More than an anticoagulant: do heparins have direct anti-inflammatory effects?.
      A systematic review concluded that, in the clinical setting, heparin can decrease the level of inflammatory biomarkers but stressed the need for more data from larger studies.
      • Mousavi S.
      • Moradi M.
      • Khorshidahmad T.
      • et al.
      Anti-inflammatory effects of heparin and its derivatives: a systematic review.

      Conclusions

      Elevated troponin levels are frequent in patients with COVID-19 and significantly associated with fatal outcomes. Several mechanisms may explain this phenomenon: viral myocarditis, cytokine-driven myocardial damage, microangiopathy, and unmasked CAD.
      At present, none of these mechanisms have been definitely proven to be the main driver of troponin elevation and/or myocardial damage in patients with COVID-19. However, we posit that, although COVID-19 initially presents as a primarily respiratory condition, it quickly involves the cardiovascular system through an imbalance of the renin–angiotensin–aldosterone system mediated by ACE2 depletion. This mechanism may complicate the clinical course mediated through the inflammatory response, endothelial dysfunction and microvascular damage.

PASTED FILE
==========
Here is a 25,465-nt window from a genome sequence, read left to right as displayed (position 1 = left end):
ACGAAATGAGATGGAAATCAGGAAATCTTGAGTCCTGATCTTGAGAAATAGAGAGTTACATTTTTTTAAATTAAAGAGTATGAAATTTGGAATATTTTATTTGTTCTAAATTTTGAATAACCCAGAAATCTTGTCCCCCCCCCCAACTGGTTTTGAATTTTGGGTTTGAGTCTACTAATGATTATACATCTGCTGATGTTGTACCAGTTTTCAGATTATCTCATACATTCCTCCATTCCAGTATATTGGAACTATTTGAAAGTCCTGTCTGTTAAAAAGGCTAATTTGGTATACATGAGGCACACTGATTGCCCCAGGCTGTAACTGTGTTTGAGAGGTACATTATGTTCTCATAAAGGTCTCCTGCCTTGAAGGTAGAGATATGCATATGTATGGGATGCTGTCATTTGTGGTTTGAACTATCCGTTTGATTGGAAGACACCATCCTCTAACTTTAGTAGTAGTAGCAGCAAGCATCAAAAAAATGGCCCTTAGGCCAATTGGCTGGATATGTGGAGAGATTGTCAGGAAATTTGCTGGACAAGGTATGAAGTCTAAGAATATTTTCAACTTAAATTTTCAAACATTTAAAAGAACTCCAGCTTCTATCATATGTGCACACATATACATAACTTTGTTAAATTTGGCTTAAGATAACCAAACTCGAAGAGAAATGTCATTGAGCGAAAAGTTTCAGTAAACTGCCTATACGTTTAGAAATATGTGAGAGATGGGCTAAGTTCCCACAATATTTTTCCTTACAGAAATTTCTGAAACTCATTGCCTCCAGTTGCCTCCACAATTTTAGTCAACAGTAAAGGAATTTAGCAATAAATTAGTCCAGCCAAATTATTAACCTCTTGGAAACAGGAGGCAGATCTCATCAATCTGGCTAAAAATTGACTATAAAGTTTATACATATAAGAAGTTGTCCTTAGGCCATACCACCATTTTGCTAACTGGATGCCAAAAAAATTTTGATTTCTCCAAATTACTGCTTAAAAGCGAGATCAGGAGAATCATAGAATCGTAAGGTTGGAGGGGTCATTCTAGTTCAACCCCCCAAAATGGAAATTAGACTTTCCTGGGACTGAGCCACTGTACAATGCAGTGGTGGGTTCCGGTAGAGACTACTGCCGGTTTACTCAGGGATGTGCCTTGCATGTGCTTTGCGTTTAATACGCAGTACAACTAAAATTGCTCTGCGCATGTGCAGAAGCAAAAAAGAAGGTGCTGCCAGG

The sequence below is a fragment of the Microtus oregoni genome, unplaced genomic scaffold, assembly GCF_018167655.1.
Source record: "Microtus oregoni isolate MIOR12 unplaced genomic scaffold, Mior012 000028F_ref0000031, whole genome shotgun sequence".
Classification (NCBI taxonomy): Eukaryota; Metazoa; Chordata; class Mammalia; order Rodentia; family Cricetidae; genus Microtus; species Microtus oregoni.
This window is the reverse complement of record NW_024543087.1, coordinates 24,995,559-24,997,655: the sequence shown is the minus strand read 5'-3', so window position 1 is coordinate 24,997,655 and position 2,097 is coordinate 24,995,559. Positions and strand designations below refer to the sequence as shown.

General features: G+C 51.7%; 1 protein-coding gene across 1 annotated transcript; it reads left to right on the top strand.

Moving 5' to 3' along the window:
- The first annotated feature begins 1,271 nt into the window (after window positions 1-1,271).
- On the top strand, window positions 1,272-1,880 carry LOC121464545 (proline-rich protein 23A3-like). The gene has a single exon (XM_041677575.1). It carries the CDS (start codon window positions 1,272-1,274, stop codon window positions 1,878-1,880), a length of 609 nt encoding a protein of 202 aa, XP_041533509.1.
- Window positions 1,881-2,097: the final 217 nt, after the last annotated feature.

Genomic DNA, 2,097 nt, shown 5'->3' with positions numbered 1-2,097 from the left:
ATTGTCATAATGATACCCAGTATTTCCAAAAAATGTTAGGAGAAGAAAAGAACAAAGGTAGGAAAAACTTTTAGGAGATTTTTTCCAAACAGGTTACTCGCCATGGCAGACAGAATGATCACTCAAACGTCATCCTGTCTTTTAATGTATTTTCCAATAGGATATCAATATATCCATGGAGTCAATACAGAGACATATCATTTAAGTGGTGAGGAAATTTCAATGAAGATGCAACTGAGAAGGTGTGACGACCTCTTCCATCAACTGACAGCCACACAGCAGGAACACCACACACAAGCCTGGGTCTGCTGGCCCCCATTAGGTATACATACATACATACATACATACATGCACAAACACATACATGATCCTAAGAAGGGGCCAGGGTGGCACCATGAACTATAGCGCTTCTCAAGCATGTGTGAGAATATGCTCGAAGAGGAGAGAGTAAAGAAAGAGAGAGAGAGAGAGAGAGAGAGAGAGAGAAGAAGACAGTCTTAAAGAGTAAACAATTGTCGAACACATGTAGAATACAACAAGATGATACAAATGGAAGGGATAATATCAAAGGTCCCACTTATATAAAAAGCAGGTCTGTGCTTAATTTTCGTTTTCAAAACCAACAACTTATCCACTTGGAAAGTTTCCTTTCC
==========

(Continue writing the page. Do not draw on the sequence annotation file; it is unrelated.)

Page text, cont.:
Additional study of these mechanisms is clearly needed and may influence the search for ways to prevent myocardial damage (eg, immunomodulating drugs). Given the impact of myocardial damage in the pathophysiology and prognosis of patients with COVID-19, the inclusion of cardiovascular end points in ongoing drug trials is essential.
      It is reasonable to triage patients with COVID-19 according to the presence of underlying CVD and evidence of myocardial injury for prioritized treatment and even more aggressive treatment strategies in an effort to decrease mortality.